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My question is: What needs to be added or improved in the human body so that my genetically modified people can fully withstand temperatures of several degrees below zero ( — 40 ° Celsius) for a long time, and can also survive at temperatures greater than +100° Celsius ?

As I understand it, this requires compacting the skin, making it more airtight, and significantly improving the heat exchange process at high temperature. ( The energy dissipation of the human body varies from ~100 W to ~1600 W )

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    $\begingroup$ How exactly long is a "long time"? Also, -40C is not just several degrees below zero (if you mean Fahrenheit), it is -40F as well. $\endgroup$
    – Alexander
    Mar 3, 2020 at 17:35
  • $\begingroup$ They should feel normal, as we do at a temperature of 7-10 degrees Celsius. (well, or at least survive for a few days, without clothes at all ) Celsius. $\endgroup$
    – user71408
    Mar 3, 2020 at 17:56
  • $\begingroup$ Humans usually cant's survive a few days at 7-10C without clothes, shelter or fire. But I've got your point. They also should be able to survive a few days at temperatures above 100C? Can they drink cool water during that time? $\endgroup$
    – Alexander
    Mar 3, 2020 at 17:59
  • $\begingroup$ It is undesirable, but it is possible to improve the process of heat exchange and storage of water in the body to avoid dehydration. $\endgroup$
    – user71408
    Mar 3, 2020 at 18:12

2 Answers 2

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Staying warm is easier than staying cool.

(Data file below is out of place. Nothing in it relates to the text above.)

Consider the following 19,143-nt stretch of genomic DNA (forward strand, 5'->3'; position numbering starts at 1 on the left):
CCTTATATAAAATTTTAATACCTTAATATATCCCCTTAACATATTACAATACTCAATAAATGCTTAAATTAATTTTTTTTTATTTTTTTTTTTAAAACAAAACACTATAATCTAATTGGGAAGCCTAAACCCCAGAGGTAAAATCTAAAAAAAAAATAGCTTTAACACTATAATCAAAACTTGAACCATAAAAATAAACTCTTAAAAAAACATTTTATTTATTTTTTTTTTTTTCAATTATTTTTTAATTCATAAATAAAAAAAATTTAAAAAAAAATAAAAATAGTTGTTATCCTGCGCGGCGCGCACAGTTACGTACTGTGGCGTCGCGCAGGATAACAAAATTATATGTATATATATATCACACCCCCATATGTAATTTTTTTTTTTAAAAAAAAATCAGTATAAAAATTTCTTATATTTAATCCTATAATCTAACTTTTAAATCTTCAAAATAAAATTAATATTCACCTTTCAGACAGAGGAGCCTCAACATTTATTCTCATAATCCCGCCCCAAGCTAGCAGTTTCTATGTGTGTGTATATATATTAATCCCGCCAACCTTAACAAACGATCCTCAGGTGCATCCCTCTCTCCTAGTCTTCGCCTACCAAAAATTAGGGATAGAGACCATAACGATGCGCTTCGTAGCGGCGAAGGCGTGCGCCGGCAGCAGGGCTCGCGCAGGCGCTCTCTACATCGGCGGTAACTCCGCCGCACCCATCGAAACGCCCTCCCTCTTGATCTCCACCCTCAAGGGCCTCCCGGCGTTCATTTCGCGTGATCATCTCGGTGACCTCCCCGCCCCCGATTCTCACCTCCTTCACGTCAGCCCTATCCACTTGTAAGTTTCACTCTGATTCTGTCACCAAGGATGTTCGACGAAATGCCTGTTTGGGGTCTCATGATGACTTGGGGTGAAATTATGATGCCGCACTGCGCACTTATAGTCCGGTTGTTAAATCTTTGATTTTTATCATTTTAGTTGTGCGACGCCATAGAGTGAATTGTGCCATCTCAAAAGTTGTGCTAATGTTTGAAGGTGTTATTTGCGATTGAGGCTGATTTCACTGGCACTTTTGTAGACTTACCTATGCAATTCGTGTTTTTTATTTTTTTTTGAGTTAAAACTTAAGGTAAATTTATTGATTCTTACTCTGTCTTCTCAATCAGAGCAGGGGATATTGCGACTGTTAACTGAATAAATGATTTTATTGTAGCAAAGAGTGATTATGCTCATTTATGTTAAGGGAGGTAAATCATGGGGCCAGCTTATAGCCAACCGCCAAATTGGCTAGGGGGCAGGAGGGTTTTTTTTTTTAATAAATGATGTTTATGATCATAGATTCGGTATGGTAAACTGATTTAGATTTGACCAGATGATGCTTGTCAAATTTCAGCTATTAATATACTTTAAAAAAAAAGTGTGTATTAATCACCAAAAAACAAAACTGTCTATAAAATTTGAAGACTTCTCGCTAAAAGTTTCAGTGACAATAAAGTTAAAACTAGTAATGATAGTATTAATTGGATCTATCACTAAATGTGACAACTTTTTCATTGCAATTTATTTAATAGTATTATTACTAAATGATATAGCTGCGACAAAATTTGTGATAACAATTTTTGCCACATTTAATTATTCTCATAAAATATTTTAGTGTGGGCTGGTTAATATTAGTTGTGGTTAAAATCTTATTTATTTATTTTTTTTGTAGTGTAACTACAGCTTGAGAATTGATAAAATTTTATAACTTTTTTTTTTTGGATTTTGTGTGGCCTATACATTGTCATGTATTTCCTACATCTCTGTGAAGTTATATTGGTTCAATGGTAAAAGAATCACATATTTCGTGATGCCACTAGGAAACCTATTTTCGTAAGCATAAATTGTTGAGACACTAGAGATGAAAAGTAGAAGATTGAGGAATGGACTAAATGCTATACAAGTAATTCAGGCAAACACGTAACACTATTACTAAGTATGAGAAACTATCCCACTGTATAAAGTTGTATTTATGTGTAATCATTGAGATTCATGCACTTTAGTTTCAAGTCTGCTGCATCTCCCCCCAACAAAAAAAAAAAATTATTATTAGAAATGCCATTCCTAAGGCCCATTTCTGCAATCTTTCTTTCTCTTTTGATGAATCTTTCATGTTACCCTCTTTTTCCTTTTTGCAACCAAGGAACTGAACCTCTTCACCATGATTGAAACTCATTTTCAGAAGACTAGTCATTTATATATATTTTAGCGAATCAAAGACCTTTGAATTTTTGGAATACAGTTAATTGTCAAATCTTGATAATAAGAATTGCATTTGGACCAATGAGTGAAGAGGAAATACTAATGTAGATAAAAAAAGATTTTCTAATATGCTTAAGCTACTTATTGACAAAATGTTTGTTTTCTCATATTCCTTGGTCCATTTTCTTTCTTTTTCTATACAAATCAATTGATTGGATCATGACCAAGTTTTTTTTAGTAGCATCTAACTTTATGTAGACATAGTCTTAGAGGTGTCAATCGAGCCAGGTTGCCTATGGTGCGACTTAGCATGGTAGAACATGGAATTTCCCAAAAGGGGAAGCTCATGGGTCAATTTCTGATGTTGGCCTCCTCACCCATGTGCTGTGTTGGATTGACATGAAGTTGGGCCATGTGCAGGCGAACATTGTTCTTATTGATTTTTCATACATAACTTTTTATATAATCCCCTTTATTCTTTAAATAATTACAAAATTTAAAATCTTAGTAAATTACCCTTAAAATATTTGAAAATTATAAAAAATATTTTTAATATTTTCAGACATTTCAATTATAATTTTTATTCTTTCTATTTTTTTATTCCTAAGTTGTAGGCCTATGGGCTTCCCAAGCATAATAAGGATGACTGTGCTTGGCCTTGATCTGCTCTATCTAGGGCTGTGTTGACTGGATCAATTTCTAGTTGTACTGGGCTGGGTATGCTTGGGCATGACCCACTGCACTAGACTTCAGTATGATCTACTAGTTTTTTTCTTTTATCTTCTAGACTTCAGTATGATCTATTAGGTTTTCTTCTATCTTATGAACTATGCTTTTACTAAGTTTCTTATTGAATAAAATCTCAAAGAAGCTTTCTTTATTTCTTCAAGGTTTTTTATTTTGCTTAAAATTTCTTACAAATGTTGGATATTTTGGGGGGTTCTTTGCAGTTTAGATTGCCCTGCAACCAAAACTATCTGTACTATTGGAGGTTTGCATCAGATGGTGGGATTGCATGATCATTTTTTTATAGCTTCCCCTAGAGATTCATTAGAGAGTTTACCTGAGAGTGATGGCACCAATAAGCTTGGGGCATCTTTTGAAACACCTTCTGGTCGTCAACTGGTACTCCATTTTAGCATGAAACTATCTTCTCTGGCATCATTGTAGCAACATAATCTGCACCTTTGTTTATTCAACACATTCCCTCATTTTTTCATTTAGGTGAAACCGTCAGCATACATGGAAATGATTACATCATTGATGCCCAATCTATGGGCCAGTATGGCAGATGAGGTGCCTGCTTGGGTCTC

Let's begin with the easy part: keep warm at -40°C. We can take as example animals, especially mammals, living in polar regions. There are two main things that help them: fat and fur. Fur is the way to go here: it traps air, which is a GREAT insulator, and it's something we already have the ability to produce (to a limited extent, body hair). A couple of examples? Polar bears have hollow hair in their fur, allowing for extra air to be trapped inside and make for more insulation. Otters have such a dense fur that air bubbles can't escape it, creating an insulation air layer between the fur and the skin that allows them to stay dry (and warmer) even when they get in the water.

Now the hard part: staying cool. Let me start by saying than NOTHING, with the exception of some bacterias, can survive at temperatures greater than 100°C for more than a few moments, if at all. Most animals, even those who live close to active underwater volcanoes, have a hard time surviving temperatures over 50°C over long periods of times (aka hours). So if you're looking for a realistic way to survive at 100°C without the help of external gear, I'm afraid I can't help you. That being said, if we wanted to make it easier to survive in hot climates, you could look at some of the animals that live there. The main concern in a hot environment is water preservation. Our way of preventing overheating (sweating) is very ineffective when it comes to saving water. In order to reduce water loss, you would have to modify their genes in order to sweat as little as possible. Some desert animals go as far as retaining water from their breath when exhaling, in order to consume as little water as possible. That could be another of your genetic modifications. Insulation still is a way to go, since it works for both heath and cold.